When drivers stop to gas up their cars, they often also grab something to eat. That’s why gas stations have long offered some kind of prepared edible fare — such as hot dogs, pizza and deli sandwiches — as well as all kinds of snacks and candy. Sometimes, though, drivers want a more substantial meal, on the go or seated at a table, and fast-food restaurants have clustered around gas stations at road junctions to take advantage of that demand.
Putting fast-food restaurants inside gas station convenience stores was a natural evolution, but it only happened in the past 20 years or so, because there was an inherent perception problem: People didn’t want to eat a real meal that came from a gas station.
West Virginia-based BFS Companies was one of the first gas station convenience store chains to tackle this challenge, and today, among its 62 stores in four states, it is a franchisee for 10 Subways, eight Gloria Jeans, seven Dairy Queens, two Tim Hortons, two Huddle Houses and two Charley’s Grilled Subs, as well as four unbranded truck stop restaurants. BFS also owns and operates 35 Little Caesar and 12 Burger King franchises, some freestanding and some in stores.
Speed and service are important, and cleanliness is paramount to winning over customers to the combo model, according to Gary Hatch, BFS’s director of merchandising. But the most crucial part is creating a sense of physical division with the space arrangement. That way, in customers’ minds, the gas station and restaurant are separate.
“All of our stores are configured differently, but we try to build separate environments, either with a food court setup or with separate entrances for food and gas,” Hatch says.
Most recently, BFS has begun putting a restaurant on each end of the building, with a convenience store in the middle; the restaurants have their own entrances and are accessible from inside the store, too. BFS’s new units using this layout are about 8,000 square feet, with about 3,500 square feet for the convenience store.
“The restaurants require a lot of square footage for the kitchen, seating and drive-thru,” he says.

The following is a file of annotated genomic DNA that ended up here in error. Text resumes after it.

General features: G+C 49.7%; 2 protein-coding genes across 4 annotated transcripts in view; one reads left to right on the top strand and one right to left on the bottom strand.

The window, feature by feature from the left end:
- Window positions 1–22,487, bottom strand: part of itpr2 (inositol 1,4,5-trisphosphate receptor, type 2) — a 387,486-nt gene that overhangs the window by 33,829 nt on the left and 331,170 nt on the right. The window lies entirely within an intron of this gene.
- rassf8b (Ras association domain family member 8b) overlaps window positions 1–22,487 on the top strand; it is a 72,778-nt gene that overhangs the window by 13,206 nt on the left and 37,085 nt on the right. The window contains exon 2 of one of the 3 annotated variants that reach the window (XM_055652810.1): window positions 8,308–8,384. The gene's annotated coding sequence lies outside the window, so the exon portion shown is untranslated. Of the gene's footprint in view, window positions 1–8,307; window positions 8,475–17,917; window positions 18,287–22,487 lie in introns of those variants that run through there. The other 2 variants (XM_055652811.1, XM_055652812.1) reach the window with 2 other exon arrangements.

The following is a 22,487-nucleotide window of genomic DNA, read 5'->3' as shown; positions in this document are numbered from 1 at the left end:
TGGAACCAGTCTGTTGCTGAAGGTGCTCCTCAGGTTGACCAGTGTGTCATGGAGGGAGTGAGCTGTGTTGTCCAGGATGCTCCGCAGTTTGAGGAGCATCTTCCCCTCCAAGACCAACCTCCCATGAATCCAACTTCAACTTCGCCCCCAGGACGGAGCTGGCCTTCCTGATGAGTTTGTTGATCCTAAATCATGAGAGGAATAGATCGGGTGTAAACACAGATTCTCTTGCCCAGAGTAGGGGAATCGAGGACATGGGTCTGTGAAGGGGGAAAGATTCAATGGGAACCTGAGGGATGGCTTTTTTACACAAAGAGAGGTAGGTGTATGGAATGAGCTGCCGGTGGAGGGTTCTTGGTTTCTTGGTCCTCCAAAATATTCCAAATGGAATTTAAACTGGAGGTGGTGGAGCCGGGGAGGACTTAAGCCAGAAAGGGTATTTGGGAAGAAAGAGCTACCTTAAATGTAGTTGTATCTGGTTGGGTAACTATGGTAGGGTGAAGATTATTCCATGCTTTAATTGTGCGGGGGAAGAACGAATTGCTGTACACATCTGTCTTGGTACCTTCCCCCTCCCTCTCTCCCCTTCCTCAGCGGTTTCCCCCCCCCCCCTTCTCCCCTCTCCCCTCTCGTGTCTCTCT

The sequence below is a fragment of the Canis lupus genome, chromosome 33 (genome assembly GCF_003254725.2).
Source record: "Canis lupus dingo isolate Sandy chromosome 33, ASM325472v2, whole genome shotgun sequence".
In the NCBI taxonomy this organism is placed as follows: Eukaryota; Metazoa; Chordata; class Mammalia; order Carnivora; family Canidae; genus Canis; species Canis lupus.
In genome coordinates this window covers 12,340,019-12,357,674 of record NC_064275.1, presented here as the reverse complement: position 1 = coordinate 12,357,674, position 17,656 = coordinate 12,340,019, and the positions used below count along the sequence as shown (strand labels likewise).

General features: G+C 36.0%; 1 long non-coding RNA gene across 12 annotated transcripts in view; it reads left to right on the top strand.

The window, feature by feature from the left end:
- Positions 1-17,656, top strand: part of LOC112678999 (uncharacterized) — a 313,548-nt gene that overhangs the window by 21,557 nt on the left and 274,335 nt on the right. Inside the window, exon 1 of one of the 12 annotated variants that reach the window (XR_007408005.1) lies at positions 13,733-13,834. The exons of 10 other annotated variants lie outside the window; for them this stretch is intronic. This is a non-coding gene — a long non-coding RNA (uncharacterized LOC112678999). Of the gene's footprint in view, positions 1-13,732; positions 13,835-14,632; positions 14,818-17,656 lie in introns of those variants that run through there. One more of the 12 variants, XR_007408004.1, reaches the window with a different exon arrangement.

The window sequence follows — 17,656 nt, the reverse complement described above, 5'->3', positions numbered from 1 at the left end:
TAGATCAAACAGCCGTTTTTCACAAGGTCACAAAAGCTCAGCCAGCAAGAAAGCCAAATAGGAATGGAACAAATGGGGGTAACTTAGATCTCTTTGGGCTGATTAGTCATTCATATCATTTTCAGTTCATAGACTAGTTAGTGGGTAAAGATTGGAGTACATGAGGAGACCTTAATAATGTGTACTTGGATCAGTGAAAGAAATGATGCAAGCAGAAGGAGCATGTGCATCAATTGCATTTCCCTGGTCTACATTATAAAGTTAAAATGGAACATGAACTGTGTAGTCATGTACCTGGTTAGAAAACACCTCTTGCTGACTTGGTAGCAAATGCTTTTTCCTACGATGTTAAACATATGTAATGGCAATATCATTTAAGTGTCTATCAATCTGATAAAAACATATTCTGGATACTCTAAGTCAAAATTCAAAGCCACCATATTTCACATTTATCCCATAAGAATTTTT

BFS has grown its chain of gas station convenience stores through acquisitions of single units and multiple locations as well as through ground-up construction. The company always makes significant improvements to acquired units to maximize their potential.
The goal is to add a couple new units per year. “We’re trying to grow intelligently,” Hatch says.
“In this economy, there are a lot of locations for sale and we are choosy about what we purchase,” he says. Additionally, “We’re always upgrading and remodeling stores and investing prudently in new technology.”
Since BFS helped pioneer the gas station/fast-food restaurant combination, it has become pervasive across the country. Originally, the move made BFS stores competitive; now, it keeps them competitive.
Gas stations are frequently located on prime real estate with access to high traffic volume, and it behooves those property owners to generate as much revenue as possible from the same valuable location. Another example of this strategy: 10 of BFS’s convenience stores have car washes; seven sell liquor. “You have to give customers more than one reason to drive onto your parking lot,” Hatch says. “And nowadays, customers want it all.”
BFS was also one of the first companies to combine gas stations and convenience stores – back in 1982. “We’ve always been diversified, with multiple profit generators,” he says.
The company was started in 1974 as Bruceton Farm Service by founder Marshall Bishop, who is still the owner and CEO. Soon after opening his first Southern States franchise in Bruceton Mills, W.V., Bishop installed retail gas pumps at his store. Today, the company – which operates in northern West Virginia, southwestern Pennsylvania, western Maryland and eastern Ohio – also owns 16 bulk fuel terminals, which supply commercial and residential customers, and four Southern States agricultural stores.
Hatch has worked at BFS for 27 years — 20 of them as director of operations — and he’s seen it go through many cycles. “When part of our business is not flourishing, another part is,” he says. “Convenience does well in the summer. Bulk fuel, which includes heating oil, does well in the winter. The agricultural stores do well in the spring. Food does well year-round.”
But there’s more to diversifying than merely putting different elements in an operational portfolio, according to Hatch. Those elements have to be able to evolve with market changes, just as its gas stations have with the addition of convenience stores and then fast-food restaurants.
For example, “Southern States agricultural stores traditionally served farmers, but that’s a dwindling target market, so today, our locations are catering more to home garden customers,” he explains. “Our adaptability is one of the reasons we’ve been able to grow so much in one generation of ownership.”